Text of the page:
Friday, 7 April 2017

Folate-dependent one carbon metabolism and transsulfuration pathways: biomarkers for autism?

I found it a little unusual that the findings reported by Daniel Howsmon and colleagues [1] (open-access) talking about "multivariate statistical analysis presented herein [provided] unprecedented quantitative classification results for separating participants into ASD [autism spectrum disorder] and NEU [neurotypical] cohorts based solely on biochemical data" merited a rapid reply in a prominent science magazine pouring cold water on the results (see here). Not least because one of the commentators interviewed in said science magazine article is also not seemingly immune when it comes to sweeping claims being made on the basis of preliminary research findings about autism (see here as per the previous headline: 'Super-parenting' improves children's autism).

No mind, the Howsmon paper - including a notable research name on the authorship list - mentions a few important compounds and biological processes in their discussions on: "Stepping towards this goal of incorporating biochemical data into ASD diagnosis." The sorts of things covered included various biological 'markers' pertinent to folate-dependent one-carbon metabolism (FOCM) and transsulfuration (TS) some of which have been fodder for this blog previously (see here and see here for examples). Researchers looked at these various compounds in blood samples from some 80 children diagnosed with an ASD and compared levels with 47 siblings and 76 age-matched controls. They applied some nifty statistics to try and determine whether any combination of the 24 analytes examined might be potential biomarker-material for an autism diagnosis. You'll note that once again the quite problematic binary description of 'neurotypical' was used to define 'not-autism' leading onwards to the inevitable questions: 'what is neurotypical?' and 'what are the boundaries of being neurotypical?' Sensible [evidence-based] answers on a postcard please.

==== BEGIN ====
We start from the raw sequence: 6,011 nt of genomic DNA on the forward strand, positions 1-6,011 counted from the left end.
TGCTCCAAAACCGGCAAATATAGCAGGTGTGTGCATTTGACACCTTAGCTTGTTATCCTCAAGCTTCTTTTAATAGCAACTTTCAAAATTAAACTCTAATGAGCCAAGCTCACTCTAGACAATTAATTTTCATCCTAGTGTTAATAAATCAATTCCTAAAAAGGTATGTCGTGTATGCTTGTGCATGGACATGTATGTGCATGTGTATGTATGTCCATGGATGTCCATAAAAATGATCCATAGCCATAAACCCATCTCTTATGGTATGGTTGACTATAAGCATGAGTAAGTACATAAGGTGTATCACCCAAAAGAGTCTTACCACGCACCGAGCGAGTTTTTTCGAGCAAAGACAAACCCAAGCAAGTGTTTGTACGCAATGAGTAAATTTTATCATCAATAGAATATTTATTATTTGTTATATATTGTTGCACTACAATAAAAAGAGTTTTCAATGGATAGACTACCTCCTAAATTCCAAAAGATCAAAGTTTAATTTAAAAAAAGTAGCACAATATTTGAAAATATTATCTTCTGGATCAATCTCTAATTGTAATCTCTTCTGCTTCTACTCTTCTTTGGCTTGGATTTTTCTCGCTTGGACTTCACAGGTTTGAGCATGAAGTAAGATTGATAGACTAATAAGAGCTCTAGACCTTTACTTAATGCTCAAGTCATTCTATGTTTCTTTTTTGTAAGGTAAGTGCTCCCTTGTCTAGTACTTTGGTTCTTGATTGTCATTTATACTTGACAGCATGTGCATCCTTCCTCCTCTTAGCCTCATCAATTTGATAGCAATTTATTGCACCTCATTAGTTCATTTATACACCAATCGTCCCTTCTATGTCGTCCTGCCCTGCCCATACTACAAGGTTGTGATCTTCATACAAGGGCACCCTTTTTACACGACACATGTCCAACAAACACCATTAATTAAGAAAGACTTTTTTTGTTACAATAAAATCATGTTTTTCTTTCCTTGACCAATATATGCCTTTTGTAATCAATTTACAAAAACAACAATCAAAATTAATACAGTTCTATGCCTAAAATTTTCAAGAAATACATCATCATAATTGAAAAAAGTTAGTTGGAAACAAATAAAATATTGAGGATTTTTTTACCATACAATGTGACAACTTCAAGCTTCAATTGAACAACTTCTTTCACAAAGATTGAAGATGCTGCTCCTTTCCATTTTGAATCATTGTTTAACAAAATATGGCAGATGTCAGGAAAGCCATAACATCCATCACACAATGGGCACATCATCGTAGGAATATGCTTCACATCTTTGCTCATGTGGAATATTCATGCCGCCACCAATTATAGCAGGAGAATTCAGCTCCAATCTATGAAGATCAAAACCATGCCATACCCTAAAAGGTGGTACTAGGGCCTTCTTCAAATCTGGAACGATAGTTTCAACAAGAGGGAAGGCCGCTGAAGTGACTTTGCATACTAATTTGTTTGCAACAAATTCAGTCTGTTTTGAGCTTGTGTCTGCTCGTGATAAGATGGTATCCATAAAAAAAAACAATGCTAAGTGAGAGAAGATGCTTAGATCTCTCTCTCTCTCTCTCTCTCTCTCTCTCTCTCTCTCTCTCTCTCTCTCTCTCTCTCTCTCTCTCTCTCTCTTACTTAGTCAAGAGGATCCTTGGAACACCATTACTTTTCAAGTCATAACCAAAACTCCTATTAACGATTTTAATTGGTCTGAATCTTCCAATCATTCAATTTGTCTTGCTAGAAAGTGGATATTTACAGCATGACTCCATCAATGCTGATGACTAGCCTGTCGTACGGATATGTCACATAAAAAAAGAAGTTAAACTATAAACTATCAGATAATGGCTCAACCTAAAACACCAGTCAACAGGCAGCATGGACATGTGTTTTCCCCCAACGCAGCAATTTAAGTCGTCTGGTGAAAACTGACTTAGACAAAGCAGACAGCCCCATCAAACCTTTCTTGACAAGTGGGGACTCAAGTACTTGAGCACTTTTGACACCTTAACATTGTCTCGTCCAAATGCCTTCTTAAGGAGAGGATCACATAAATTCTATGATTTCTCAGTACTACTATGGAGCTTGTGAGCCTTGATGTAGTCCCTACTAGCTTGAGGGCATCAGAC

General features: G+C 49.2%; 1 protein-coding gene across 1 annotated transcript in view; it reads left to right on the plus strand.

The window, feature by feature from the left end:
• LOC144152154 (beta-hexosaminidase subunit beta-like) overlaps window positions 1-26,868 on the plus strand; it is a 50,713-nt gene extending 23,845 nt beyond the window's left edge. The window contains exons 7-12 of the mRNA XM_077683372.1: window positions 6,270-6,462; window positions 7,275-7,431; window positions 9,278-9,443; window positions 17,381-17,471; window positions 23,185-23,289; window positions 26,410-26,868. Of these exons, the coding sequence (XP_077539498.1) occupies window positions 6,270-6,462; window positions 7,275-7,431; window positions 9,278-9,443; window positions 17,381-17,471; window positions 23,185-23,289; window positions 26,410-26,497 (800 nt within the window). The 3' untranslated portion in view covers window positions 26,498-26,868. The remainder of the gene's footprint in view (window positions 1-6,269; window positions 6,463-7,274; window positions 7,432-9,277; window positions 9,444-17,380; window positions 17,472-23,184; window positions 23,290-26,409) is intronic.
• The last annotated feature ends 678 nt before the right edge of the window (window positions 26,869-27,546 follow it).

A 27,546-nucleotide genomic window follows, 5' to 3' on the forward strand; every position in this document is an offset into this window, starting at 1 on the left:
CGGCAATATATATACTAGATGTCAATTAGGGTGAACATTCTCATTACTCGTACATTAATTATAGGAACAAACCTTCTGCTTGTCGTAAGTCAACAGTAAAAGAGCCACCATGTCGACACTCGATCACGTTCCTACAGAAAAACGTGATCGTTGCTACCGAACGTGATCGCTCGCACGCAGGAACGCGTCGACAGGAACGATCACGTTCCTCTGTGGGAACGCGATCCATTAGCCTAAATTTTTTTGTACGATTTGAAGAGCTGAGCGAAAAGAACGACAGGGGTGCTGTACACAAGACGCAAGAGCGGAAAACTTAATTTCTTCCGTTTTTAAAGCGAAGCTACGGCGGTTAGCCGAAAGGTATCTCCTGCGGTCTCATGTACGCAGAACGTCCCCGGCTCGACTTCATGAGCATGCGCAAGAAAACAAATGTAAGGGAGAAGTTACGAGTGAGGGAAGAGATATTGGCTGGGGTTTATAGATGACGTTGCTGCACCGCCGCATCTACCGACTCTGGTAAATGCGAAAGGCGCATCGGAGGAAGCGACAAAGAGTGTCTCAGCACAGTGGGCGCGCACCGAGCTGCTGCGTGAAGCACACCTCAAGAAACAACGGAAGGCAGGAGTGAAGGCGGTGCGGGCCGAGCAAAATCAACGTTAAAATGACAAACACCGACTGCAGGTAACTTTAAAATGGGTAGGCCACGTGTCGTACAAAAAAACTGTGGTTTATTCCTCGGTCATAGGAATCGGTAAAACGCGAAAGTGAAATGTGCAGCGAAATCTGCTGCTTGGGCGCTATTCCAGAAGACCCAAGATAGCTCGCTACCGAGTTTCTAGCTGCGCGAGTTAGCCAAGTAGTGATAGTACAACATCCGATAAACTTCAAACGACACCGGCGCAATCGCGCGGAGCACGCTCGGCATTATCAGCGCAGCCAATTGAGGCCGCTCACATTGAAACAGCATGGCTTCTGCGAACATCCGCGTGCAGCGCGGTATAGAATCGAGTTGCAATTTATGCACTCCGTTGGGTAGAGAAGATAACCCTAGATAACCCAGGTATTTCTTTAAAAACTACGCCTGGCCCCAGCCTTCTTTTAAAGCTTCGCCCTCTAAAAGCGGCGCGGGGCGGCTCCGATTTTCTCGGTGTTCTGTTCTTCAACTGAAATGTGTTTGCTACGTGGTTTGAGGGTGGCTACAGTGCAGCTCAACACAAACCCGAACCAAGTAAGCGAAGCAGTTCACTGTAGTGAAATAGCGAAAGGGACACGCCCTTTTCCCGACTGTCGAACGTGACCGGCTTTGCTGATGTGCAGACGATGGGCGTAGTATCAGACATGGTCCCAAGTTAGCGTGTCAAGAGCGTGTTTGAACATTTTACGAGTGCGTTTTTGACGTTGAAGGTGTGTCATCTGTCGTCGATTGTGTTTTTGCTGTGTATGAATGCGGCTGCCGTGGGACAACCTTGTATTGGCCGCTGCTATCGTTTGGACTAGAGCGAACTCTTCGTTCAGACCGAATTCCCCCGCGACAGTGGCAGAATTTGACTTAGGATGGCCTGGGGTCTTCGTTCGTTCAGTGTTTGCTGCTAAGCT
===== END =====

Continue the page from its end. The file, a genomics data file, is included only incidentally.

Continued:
Results: "FDA [Fisher Discriminant Analysis] on seven metabolites allows sufficient separation such that a linear classifier can correctly resolve 96.9% of participants." But actually this was not the whole story as the authors also report that five compounds/variables - GSSG, tGSH/GSSG, Nitrotyrosine, Tyrosine, and fCysteine - provided the best 'fit' when it came to potentially picking out children with autism. You might note that some of those 'famous five' have some autism research history (see here). The authors similarly note that: "these variables are affected by high quality vitamin supplementation that also decreases ASD severity in at least a subset of cases." Mmm.

There is definitely more science to do in this area. Biomarkers in relation to autism have come and gone down the years (see here for example) and I'm not altogether sure that using the label 'autism' as a starting point for this kind of research is necessarily the best idea (see here). Outside of just the heterogeneity and plurality - the autisms - associated with the label autism, there are other considerations to take on board such as the impact of all that over-represented comorbidity too (something that continues to 'mess around' with various 'autism is linked to..' studies).

But that shouldn't stop further efforts in this area including those also looking to expand into the 'genetics' of folate metabolism alongside the biochemistry, as per everyone's favourite scrabble word 'MTHFR' (see here) and its [meta-analysed] potential contribution to some autism. I agree that we are not quite there when it comes to folate metabolism as providing a generic biomarker or set of biomarkers for autism, but there again, the authors never said that it definitively did: "it should be noted that these studies should be replicated and empirically tested on a wider scale before more definite conclusions can be drawn." Too true but the Howsmon results represent an interesting first attempt...


[1] Howsmon DP. et al. Classification and adaptive behavior prediction of children with autism spectrum disorder based upon multivariate data analysis of markers of oxidative stress and DNA methylation. PLoS Comput Biol. 2017 Mar 16;13(3):e1005385.

---------- Howsmon DP, Kruger U, Melnyk S, James SJ, & Hahn J (2017). Classification and adaptive behavior prediction of children with autism spectrum disorder based upon multivariate data analysis of markers of oxidative stress and DNA methylation. PLoS computational biology, 13 (3) PMID: 28301476